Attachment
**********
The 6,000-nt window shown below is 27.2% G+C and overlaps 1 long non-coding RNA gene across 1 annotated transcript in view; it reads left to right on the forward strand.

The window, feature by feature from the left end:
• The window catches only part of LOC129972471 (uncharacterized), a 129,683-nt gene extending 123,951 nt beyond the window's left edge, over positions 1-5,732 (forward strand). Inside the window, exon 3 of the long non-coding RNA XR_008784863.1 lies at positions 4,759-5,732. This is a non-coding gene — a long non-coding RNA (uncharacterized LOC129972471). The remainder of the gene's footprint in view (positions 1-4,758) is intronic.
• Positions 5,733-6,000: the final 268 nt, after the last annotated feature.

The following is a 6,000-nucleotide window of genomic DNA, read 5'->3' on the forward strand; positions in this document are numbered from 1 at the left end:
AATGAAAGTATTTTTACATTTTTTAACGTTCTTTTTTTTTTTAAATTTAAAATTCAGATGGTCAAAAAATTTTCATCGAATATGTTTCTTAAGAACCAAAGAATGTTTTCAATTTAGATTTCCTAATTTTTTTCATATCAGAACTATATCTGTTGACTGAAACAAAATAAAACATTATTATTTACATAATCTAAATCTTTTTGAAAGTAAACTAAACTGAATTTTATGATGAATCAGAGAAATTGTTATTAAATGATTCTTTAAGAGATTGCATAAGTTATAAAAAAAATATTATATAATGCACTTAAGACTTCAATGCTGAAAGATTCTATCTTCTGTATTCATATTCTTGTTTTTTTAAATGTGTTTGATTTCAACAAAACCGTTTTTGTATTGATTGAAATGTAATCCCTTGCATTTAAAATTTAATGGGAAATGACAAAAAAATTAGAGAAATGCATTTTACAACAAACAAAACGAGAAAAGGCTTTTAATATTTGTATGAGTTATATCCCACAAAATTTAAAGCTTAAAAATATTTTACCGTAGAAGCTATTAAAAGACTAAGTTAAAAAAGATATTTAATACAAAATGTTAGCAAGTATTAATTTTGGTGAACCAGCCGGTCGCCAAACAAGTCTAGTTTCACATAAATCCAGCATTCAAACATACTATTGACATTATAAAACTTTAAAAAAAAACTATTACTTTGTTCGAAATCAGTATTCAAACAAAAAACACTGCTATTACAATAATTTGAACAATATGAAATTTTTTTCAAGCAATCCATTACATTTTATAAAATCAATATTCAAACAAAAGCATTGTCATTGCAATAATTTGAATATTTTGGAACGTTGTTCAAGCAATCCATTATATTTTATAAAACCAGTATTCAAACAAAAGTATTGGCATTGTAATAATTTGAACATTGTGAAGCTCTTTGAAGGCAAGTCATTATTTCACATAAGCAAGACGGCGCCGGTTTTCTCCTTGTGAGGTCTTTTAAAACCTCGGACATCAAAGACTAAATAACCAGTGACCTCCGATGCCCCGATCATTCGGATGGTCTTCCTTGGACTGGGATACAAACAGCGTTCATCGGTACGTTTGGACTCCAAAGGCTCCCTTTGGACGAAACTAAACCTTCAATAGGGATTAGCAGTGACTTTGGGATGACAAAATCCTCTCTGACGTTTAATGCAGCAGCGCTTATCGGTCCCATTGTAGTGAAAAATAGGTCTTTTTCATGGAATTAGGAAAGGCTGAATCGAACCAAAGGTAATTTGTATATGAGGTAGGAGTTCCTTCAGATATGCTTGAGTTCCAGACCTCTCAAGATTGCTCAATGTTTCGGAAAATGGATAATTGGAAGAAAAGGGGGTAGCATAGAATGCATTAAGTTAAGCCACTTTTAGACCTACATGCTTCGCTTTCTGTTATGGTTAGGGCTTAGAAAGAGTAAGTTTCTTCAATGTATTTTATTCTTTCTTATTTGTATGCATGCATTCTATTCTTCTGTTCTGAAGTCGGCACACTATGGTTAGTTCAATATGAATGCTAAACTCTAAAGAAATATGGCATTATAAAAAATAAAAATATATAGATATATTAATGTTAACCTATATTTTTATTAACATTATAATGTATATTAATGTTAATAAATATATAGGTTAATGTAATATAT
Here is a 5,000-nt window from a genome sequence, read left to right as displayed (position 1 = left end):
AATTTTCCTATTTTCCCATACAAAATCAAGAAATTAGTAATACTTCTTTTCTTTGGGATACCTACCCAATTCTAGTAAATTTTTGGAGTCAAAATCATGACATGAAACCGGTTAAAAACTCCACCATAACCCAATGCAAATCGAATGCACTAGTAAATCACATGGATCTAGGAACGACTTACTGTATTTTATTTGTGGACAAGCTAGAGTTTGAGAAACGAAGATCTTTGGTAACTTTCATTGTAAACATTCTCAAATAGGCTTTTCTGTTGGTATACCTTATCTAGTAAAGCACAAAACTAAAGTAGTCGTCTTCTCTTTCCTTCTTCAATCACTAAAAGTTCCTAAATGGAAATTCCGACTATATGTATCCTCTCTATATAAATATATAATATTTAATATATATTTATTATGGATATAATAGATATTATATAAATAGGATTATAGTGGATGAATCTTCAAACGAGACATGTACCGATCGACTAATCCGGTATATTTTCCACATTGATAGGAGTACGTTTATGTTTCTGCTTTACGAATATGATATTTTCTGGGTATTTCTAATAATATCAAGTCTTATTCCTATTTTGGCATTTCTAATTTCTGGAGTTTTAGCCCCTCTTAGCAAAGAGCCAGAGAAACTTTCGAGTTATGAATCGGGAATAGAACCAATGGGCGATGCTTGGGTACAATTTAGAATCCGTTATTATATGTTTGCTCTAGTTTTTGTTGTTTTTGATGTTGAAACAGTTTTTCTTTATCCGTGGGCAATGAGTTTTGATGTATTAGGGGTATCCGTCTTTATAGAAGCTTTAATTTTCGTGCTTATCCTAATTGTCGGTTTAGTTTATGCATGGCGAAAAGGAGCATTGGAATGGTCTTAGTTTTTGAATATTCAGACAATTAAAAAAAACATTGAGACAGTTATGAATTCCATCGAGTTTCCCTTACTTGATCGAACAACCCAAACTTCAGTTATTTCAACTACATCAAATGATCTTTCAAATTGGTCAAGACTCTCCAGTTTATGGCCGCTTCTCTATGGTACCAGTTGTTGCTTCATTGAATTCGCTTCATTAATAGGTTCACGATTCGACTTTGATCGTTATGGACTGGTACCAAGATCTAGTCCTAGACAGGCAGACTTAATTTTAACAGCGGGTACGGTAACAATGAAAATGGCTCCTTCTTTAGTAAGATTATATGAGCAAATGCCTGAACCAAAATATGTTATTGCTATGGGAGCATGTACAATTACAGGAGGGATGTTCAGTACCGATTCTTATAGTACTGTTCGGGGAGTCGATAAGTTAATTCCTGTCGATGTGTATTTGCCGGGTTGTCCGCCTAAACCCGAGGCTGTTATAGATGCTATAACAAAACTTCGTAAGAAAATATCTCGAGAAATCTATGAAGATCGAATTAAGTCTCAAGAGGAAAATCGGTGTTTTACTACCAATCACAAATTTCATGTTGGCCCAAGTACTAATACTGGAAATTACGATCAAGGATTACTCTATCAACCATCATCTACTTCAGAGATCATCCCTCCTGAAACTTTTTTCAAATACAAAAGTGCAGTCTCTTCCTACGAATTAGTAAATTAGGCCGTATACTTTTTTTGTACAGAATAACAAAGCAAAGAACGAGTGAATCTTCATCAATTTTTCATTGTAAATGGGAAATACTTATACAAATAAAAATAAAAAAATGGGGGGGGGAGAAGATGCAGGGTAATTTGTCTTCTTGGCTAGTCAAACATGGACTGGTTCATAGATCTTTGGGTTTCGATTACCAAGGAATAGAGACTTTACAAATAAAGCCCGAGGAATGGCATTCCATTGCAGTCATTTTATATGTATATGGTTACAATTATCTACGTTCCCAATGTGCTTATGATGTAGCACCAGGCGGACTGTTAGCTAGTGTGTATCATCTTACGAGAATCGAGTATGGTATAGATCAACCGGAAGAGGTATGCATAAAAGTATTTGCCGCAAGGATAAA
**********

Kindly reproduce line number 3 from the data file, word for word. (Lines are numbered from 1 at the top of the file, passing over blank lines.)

• The window catches only part of LOC129972471 (uncharacterized), a 129,683-nt gene extending 123,951 nt beyond the window's left edge, over positions 1-5,732 (forward strand). Inside the window, exon 3 of the long non-coding RNA XR_008784863.1 lies at positions 4,759-5,732. This is a non-coding gene — a long non-coding RNA (uncharacterized LOC129972471). The remainder of the gene's footprint in view (positions 1-4,758) is intronic.